I sure don’t remember this gem from my youth and it’s a damn shame cause it looks weird and I am a fan of weird animation. Then I find out it was produced by George Lucas…awesome! I must see if my boys down at Paradise Video in Chandler have a copy. I’m about three minutes in and I already love the vibe. The film is indicative of more hippy-ish animation of the time evidenced by their use of cut out stop motion figures. Films like these only got seen on children’s shows like Pinwheel on Nickelodeon or The Great Space Coaster. You gotta remember that in the eighties Disney Animation was in full swing and if your film didn’t look like a Disney joint, it just didn’t get recognized. That’s insane right? Especially when you think that Disney recently announced that they were no longer producing hand drawn films. Choosing instead to only distribute CGI flicks.
Taken from Cinefamily
This is the stuff of legend: endlessly bootlegged and traded amongst astonished animators since its tragically limited original release, Twice Upon A Time now comes to the screen in 35mm, for the first time in three decades! Plus, co-directors John Korty & Charles Swenson will be here in person for a Q&A, and to screen their other animation rarities! The towering, feature-length achievement in the “Lumage” stop-motion process, this lighthearted triumph of eye-popping visual design is ESSENTIAL viewing for Yellow Submarine diehards, Allegro Non Troppo ‘toonheads, animation aficionados of all colors, and quirk-tastic kids of all ages. After animating for Sesame Street, filmmaker John Korty perfected “Lumage”: the coloring, collaging and lighting of translucent fabric characters. Co-directed by fellow animation auteur Charles Swenson (Dirty Duck) and assembled by a small army of dedicated craftsmen (including David Fincher, Ratatouille’s Harley Jessup and The Nightmare Before Christmas’s Henry Selick), this timeless tale of sweet dreams and nightmares finds our heroes attempting to re-calibrate the cosmic clock and restore the flow of time. Join us as we rekindle the luminous, all-natural glow of Twice Upon A Time, finally giving Synonamess Botch, Scuzzbopper and Ibor the Video Gorilla their deserved place on the silver screen.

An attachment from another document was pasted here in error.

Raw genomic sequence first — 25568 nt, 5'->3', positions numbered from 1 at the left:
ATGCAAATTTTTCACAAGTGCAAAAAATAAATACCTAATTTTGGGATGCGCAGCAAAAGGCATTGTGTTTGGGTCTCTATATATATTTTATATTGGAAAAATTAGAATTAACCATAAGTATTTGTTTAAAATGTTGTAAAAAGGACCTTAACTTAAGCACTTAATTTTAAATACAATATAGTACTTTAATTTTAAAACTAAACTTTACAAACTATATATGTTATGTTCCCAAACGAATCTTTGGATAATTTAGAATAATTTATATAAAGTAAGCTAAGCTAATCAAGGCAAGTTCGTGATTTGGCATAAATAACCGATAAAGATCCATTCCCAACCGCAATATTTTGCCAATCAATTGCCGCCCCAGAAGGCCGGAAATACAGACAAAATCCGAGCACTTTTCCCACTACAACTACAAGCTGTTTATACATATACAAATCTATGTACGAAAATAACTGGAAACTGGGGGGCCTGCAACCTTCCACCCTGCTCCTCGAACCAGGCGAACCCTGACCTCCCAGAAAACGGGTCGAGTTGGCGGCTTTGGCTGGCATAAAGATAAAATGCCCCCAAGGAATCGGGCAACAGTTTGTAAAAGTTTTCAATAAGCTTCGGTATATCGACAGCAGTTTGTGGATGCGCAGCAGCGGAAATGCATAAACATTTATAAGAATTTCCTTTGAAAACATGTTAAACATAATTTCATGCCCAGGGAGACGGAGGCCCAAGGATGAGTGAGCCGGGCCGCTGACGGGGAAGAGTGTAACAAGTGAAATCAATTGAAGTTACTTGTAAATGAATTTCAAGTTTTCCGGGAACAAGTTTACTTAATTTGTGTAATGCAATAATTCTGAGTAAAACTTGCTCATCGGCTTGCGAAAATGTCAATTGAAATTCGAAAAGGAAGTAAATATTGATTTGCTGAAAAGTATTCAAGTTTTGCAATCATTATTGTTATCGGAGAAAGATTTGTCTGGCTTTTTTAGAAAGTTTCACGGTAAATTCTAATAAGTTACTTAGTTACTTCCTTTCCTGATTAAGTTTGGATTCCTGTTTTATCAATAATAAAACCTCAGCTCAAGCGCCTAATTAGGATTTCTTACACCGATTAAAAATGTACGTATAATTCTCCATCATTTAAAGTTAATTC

Dir. John Korty & Charles Swenson, 1983, 35mm, 75 min.
These and other things are the reasons I wish I lived in California. What an astounding night this is going to be. For more info on the film and Cinefamily, checkout their website after the jump.